Atlantic Canada is one of the most unique regions in the country to explore, but it has been closed off to most visitors since the pandemic began. Now, after 18 months of restrictions, the four provinces are reopening to tourism from the rest of Canada.
As each province has its own restrictions in place, the post will look at how Canadian travelers can visit Atlantic Canada this summer.
New Brunswick, which borders Quebec, reopened to Canadians last month after the province hit its Phase 2 COVID-19 path to green vaccination target.
Under phase 2, no isolation or testing is required for those traveling to New Brunswick from Atlantic Canada provinces, Avignon and Témiscouata, Quebec, and Canadian residents with at least one dose of a COVID-19 vaccine.
Unvaccinated Canadians from outside the Atlantic Provinces can visit the province but must isolate and take a Covid-19 test between days 5 and 7 before being allowed out of isolation.
Travelers from outside the Atlantic provinces will be required to show their registration and proof of vaccination when crossing into New Brunswick from Quebec or at an airport.
Nova Scotia shares a border with New Brunswick and has reopened to Canadian travelers under Phase 3 of its reopening plan.
Travelers need to complete the Safe Check-in Form and may need to self-isolate when arriving in the province, depending on their vaccination status.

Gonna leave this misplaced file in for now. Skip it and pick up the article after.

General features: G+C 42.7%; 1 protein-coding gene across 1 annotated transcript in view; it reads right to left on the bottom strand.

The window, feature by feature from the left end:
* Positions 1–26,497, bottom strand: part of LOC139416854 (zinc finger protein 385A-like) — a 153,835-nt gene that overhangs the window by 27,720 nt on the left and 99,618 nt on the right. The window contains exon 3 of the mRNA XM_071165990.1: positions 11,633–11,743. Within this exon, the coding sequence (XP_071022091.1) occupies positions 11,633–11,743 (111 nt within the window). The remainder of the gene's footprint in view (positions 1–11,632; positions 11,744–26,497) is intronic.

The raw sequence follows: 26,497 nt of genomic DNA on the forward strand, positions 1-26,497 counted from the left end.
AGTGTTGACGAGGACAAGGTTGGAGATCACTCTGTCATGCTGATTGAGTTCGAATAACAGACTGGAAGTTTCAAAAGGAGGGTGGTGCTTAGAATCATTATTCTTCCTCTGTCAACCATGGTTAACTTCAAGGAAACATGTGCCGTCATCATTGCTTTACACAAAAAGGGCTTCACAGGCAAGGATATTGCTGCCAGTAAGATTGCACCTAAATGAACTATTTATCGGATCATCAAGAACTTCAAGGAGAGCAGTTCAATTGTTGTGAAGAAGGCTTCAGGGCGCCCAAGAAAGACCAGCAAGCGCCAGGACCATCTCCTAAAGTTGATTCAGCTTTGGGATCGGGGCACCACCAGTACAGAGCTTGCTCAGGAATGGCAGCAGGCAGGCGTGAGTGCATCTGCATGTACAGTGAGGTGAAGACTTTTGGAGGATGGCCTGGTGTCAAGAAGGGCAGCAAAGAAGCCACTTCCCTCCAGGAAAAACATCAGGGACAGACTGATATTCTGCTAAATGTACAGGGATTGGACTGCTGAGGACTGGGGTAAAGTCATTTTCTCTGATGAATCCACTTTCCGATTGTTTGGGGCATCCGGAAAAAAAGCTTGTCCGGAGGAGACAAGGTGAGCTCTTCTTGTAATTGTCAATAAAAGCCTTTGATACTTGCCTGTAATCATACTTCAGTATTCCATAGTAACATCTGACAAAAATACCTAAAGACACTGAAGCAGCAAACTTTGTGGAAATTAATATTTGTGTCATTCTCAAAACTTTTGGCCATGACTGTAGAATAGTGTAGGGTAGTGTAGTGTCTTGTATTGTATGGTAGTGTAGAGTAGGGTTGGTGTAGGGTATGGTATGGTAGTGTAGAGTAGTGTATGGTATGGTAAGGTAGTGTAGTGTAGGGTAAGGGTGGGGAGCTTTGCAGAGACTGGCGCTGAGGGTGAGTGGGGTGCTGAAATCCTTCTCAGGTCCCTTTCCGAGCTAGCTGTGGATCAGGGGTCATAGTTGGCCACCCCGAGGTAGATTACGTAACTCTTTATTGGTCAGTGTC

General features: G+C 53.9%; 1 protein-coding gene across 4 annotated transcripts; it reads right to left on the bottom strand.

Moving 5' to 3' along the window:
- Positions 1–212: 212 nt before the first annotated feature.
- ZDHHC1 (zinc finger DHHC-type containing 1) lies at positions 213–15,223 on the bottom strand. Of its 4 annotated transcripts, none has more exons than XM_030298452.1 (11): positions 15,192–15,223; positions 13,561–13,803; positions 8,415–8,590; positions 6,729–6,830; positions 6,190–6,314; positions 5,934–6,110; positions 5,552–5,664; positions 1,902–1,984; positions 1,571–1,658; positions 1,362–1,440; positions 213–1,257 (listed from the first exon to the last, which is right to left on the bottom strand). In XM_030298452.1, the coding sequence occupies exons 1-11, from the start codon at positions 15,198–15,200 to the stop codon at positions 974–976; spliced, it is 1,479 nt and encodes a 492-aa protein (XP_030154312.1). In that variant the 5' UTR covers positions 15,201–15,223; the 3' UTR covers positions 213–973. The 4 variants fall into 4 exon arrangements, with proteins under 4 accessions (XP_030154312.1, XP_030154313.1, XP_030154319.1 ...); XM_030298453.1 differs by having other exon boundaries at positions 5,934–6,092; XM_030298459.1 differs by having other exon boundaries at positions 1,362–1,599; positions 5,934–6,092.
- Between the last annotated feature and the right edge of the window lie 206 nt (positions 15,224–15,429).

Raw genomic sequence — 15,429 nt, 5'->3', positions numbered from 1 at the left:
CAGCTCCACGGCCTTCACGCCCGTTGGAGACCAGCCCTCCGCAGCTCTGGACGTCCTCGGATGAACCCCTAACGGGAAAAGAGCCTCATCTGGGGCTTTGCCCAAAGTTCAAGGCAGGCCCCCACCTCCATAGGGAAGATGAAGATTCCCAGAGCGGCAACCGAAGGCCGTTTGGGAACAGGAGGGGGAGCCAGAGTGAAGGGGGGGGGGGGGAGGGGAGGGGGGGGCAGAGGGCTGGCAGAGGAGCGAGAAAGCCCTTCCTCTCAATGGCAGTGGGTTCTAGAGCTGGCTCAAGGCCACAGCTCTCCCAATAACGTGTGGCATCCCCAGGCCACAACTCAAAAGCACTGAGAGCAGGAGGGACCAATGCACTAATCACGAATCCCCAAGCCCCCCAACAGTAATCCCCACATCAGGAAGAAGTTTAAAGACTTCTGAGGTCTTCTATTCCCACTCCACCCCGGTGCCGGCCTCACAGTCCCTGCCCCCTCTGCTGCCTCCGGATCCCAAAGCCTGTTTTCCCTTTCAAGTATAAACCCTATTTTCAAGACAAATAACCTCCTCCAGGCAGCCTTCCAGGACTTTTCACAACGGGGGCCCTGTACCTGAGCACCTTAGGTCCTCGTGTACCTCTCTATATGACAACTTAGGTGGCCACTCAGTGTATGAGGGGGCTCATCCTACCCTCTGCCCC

Those who are fully vaccinated at least 14 days before will not have to self-isolate, while those with 1 dose will have to quarantine for at least 7 days and show proof of two negative tests before leaving isolation.
Atlantic Canadians do not need to self-isolate or complete the safe check-in form but must provide proof of residency.
Prince Edward Island (PEI)
Under PEI’s reopening plan, travelers from within Atlantic Canada can travel to PEI as of June 27th.
P.E.I. will open up to vaccinated Canadians from outside Atlantic Canada who have a PEI Pass as of July 18, which is 10 days earlier than planned. So far, the province has received more than 64,000 applications for its PEI Pass and has processed 60% of those.
If you are unvaccinated or not 21 days past your first dose on the date you travel to PEI, you must isolate for 8 days and take a negative test.
Newfoundland and Labrador
Newfoundland has reopened to travelers from the rest of Canada for the first time since the pandemic began.
Under the Together Again reopening plan, fully vaccinated travelers do not need to self-isolate or test when coming into the province. Partially vaccinated travelers must show a negative Covid-19 test or self-isolate until receipt of a negative test, and unvaccinated travelers must self-isolate for 14 days.
The reopening is welcome news for the tourism industry, which is a critical part of Newfoundland’s economy. However, tour operators are keeping their expectations realistic about how many visitors they will actually get this summer.
John Steele, president of Steele Hotels, told CBC News:
“I don’t think movement is going to really start happening until the vast majority of the public has been double vaccinated,” he said.
“There will be some pickup, but I think once you get into August, September, I think that’s when you’ll really start seeing it.”
The inconsistencies in Atlantic provinces’ reopening plans is also raising concerns for tour operators as it is confusing for travelers to navigate. One thing is for sure; travelers will have an easier time entering Atlantic Canada if they are fully vaccinated.
As for travelers outside of Canada, that will depend on the long-anticipated Canada-US border opening. While there’s immense pressure for the border to open on July 21st, Trudeau has recently said that Canada won’t open up to unvaccinated travelers ‘anytime soon’.